around; because, there’s few and far between now. That’s pretty much the jest of my operation,
where I’m at and what I’m trying to do farming. I appreciate everybody’s time listening to
me today. Thanks Cliff, that was great. I do, I have
a few questions that I’m going to pop in and if others want to jump in on the chat room
that would be great. I wonder about the retail store, is that something that you are going
to offer year round and are you going to have products other than your own produce? What
were your thoughts on that, how you’re going to operate it?
As far as year round, I’m not sure, probably not mentally focused on keeping it, my product
what I sell, what I grow there fresh. Picked the day of, taken to the store. I’m going
to try to be different than grocery stores, otherwise people will just look at me as a
Walmart or a Food Lion and they’ll say, well I’ll just go get it from there; because, you’ve
got the same stuff. I’m definitely going to try to be different and as far as year round.
If I’m going to have any products other than my own, it’ll only be if there’s something
that I can’t provide myself on the farm, that I can source from somebody who’s local then
I will do that and put their name on it, not mine, so that the people know it’s not grown
by me. As soon as I can and learn how to grow it, I will grow it and it will be supplied
by me. Do you think that your restaurant customers
you could also source them from that store, you can have restaurants be able to come in
if they wanted local products, they could come in a pick them up there. You already
have some accounts in Southern Pines to work with.
Yes, definitely. Yeah, I think that’ll probably help me out. The convenience of the restaurant;
because, sometimes they don’t always need a lot. They just may be short for the weekend
and need ten pounds of tomatoes to finish out or something. They can just run right
up there; because, I’ll be five minutes down the road from them. They’ll be about to get
that and it will probably benefit the both of us.
Here we have a question that someone has asked about how you’re calculating? How can you
figure whether or not you’re profitable and what you should charge on your particular
produce product? Do you figure it in a spreadsheet or do you something like Veggie Compass
or some kind of budgeting software? How do you make those pricing decisions?
What I do is I definitely, I look at the wholesale market. Then I look at the retail market and
see the difference. Then I’ll go to Lowes Food. I’ll go to Harris Teeter, Fresh Market,
compare those prices. I never check Walmart; because, my product is way different than
what Walmart is. They’re really cheap on everything, I’m sure everybody knows. I’ll check the more
higher end retail outlets, especially Fresh Market, they usually get a pretty good price
for their product. Then I’ll go from there and see how my mine compares to what they
got on the shelf and I’ll take it from there. I’ve got a pretty good idea of production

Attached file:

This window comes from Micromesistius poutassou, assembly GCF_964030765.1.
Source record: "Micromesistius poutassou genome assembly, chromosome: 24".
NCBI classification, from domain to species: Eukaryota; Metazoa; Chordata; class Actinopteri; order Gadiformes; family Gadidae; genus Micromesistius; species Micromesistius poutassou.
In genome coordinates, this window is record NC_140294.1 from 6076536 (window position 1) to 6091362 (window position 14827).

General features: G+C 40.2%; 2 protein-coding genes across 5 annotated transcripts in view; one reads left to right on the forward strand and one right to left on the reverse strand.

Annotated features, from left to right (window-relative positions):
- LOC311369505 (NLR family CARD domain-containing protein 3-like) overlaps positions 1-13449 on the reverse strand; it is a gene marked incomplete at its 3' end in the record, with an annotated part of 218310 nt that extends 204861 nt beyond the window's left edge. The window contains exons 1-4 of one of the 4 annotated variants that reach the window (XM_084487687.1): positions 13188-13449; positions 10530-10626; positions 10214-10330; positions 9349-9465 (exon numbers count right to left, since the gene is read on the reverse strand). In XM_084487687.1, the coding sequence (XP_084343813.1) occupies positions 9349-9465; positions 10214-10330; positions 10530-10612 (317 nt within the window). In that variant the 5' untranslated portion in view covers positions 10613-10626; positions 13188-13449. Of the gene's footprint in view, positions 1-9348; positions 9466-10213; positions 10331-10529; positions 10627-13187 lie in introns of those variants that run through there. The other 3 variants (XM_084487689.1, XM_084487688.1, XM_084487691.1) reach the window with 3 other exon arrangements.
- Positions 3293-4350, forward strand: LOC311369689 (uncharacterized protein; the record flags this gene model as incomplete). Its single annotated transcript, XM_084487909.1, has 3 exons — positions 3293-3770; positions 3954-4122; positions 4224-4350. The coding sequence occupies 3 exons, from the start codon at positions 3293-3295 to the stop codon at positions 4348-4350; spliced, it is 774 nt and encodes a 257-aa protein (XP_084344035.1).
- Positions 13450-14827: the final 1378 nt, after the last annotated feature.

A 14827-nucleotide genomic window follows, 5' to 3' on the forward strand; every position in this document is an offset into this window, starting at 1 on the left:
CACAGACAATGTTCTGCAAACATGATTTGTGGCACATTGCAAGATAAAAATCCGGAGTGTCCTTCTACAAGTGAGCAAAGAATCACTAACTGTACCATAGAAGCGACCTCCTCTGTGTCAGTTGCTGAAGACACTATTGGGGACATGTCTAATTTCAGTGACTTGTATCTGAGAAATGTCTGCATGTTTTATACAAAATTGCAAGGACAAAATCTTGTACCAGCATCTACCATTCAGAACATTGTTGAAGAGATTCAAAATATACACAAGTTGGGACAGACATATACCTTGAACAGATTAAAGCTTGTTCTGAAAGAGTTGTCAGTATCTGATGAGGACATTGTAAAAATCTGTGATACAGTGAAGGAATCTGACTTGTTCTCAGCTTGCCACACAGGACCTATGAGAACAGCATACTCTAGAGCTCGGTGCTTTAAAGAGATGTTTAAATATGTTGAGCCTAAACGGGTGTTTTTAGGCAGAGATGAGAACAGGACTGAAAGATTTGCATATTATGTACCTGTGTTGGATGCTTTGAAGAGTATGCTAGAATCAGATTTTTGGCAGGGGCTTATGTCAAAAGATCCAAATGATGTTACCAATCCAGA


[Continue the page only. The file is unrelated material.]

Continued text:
that I should be getting per acre of different products. I also adjust based on that too;
because, I’ve been doing it a few years. I can take that and that way I know how much
it costs me to grow it and stuff. There’s always the variables, but that’ in everything.
That’s basically what I do. Because, you’re anticipating opening your
store this summer, did you put in a bigger variety of products that you’re trying to
grow for the come up season so that you have a greater range and fewer kinds, but smaller
amounts, so that you can have more variety in the store, or are you pretty much doing
like you’ve been doing the last couple years in variety production?
Yeah, I definitely grew a lot more this year, quantity wise and variety wise in hopes to
bring in different varieties to the store for people to get. Convenience is really key
I think. If they’re just going to come to me. If I was just to sort of start raising
tomatoes and sweet potatoes some people aren’t going to come; because, I didn’t have squash,
cucumbers and green beans at the same time, where they can just go to Fresh Market and
pick that up; because, that’s what they needed and they could get it all at once and go home;
because, they’re busy and don’t really necessarily have the time. That’s definitely what I did.
I grew a lot more varieties so that I could add to the convenience of a company purchasing
product from my store. What about season extension? I saw there’s
some greenhouses? Are you currently using those now for any of your products? Were those
put in recently? Any other way that you do see it?
Yeah, okay. In our greenhouse which is dad’s old tobacco greenhouse, 40 foot by 200. We
do greenhouse tomatoes in it currently. We start those from seed around Thanksgiving
every year and then we’ll plant them in the greenhouse around the first week of January
and we’re harvesting them currently. We stop harvesting those the end of June as soon as
our field tomatoes come out; because, when those come out prices drop it’s not even worth
selling greenhouse tomatoes anymore; because, nobody wants them; because, of the price.
Season extension, other than that, I don’t have any way to extend my season in the fall.
I’ve been working with my soil officer to help me get a hot tunnel so that I can grow
an extra crop of tomatoes in the fall, so that they don’t get that first frost in November
and hopefully I can pick for another three weeks and extend the tomato crop. I usually